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Dear White Women

Jul 1, 2020

According to Feeding America, African American households face hunger at a rate more than twice that of white, non-Hispanic households. And getting enough to eat is a consistent struggle for 1 in 4 African American children.

COVID-19 has exacerbated these disparities with many BIPOC communities experiencing higher death rates, food insecurity, and loss of employment. The clear connections between race, wealth, and health have been highlighted, with the fact that school-aged children, being unable to get access to the food that they would otherwise have, shows just how hunger disproportionately affects kids of color in the United States. 

Even if summer hunger is temporary, its impact can last a lifetime. Children who miss breakfast and lunch are more likely to be sick, inattentive, and disruptive when they return to the classroom. And 25% of children in households at risk of hunger may be forced to rely exclusively on hunger relief charities like Feeding America to make ends meet.

We can’t wait for the government to put policies in place to help address wage gaps and minimum wages and food accessibility, because millions of children are going hungry RIGHT NOW. This summer.

Listen in to learn what’s happening, and how you can help.

What to listen for: 

  • Blessings in a Backpack, which focuses on feeding kids during weekends when there is no school, has been working on a national level to make sure that this extended period of “no school” doesn’t leave millions of kids hungry.  
  • But neighborhood meals sites aren't much good if families don't know about them. That's why No Kid Hungry runs a summer meals texting service. Parents, grandparents, and caregivers can text ‘FOOD’ to 877-877 to find free summer meal sites in their neighborhoods.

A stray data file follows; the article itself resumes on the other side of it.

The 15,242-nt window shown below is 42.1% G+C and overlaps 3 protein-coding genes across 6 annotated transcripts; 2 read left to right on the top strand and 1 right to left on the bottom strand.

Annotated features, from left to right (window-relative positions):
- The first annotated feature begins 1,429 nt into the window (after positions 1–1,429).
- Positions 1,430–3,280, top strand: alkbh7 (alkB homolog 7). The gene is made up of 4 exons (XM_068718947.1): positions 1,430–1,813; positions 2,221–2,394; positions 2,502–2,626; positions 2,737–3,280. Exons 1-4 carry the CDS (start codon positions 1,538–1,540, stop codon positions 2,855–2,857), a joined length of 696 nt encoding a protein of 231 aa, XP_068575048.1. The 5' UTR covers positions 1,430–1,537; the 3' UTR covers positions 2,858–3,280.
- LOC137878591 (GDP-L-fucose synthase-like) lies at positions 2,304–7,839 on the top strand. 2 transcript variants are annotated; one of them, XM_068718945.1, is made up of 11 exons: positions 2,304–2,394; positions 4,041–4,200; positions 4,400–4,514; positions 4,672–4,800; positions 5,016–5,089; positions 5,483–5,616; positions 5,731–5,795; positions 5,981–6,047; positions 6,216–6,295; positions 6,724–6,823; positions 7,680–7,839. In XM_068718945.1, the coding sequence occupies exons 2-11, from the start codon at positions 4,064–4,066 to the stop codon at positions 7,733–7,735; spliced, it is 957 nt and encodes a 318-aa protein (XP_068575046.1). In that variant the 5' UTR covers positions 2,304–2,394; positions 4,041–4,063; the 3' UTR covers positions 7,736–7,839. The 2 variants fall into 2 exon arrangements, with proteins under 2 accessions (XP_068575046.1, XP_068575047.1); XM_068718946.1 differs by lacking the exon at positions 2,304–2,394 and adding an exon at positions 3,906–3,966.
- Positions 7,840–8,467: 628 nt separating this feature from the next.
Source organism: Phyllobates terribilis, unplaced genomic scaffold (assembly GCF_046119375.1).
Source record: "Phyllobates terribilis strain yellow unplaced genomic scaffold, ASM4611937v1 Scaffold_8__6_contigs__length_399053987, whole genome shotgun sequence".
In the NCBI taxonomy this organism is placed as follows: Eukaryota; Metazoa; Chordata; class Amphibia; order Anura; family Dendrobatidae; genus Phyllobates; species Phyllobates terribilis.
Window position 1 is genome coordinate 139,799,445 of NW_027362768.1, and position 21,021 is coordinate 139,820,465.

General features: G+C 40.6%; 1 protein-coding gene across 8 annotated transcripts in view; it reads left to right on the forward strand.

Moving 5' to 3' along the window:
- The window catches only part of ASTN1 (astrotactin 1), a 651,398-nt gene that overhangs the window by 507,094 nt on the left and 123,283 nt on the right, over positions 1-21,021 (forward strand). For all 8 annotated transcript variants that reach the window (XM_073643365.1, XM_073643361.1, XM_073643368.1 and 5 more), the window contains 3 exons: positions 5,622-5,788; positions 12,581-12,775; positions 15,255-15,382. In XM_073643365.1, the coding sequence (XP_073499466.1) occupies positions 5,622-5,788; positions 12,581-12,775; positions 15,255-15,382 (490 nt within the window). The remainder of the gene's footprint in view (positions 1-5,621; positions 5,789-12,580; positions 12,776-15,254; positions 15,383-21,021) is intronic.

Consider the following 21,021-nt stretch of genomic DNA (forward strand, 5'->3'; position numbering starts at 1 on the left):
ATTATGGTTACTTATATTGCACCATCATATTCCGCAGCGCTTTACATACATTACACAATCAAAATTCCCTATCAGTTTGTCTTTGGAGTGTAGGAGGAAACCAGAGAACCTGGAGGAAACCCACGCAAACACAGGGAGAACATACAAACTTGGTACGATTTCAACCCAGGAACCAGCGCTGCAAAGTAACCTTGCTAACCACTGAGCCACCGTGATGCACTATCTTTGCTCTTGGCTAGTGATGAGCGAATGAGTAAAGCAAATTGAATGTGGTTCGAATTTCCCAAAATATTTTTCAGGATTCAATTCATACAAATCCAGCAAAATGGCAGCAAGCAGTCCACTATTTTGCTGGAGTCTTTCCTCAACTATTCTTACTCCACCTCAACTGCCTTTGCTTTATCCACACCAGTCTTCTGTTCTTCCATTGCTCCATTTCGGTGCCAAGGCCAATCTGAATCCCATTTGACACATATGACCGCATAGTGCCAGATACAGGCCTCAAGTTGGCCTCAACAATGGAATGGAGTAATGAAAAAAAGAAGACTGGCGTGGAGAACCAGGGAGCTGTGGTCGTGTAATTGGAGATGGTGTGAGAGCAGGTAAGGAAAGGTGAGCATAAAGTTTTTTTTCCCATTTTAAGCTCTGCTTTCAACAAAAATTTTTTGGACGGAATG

• Additionally, Feeding America has some easy ways to fight hunger as a family: 
    • Read and reflect on hunger: Tell your child a story about someone who struggles with hunger. You can use the story within the Family Action Plan, watch one of our videos, or read a book together. Then discuss what that person might be feeling.
    • Start a donation jar: Collect donations for your local food bank or pantry. Involve your child in the process by having them decorate the jar and choose where it should be placed in your home. Find your local Food Bank.
    • Host a lemonade stand or birthday party: Raise funds by hosting an online event where proceeds go to Feeding America or your local food bank. Set up a personal fundraiser.
    • Plant a family garden: Extend your existing family garden and donate the excess produce to your local food bank or plant a new one.
    • Volunteer as a family: Volunteering as a family is a great way to spend time together while also giving back. The Feeding America network of food banks serves virtually every community across the country. Connect with your food bank for local ways to get involved.

If your family is involved in a community group—such as Girl Scouts, Boy Scouts, or 4H—see if the group can volunteer together, virtually, or perhaps in person if there are those opportunities.

And - one thing that we love to do as a family over here - if someone in your family has a big day coming up, consider a donation in their name instead of a physical gift. We know it’s not for everyone, but we do this for Mother’s Day, Father’s Day, and major gift holidays - to make sure that we are able to share some of what we have and are so grateful for with others.  

What else can you do? 

If you or someone you know is hungry - the USDA National Hunger Hotline remains a helpful resource for people seeking food assistance. The hotline, operated by Hunger Free America, can be reached Monday through Friday between 7 a.m. to 10 p.m. ET. at 1-866-3-HUNGRY (1-866-348-6479) or 1-877-8-HAMBRE (1-877-842-6273) (for Spanish).

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Suggested Episodes Related to This Topic: 

Ep 25: Why Kids Are Going Hungry

Ep 49: Why Are We Talking About Income Inequality?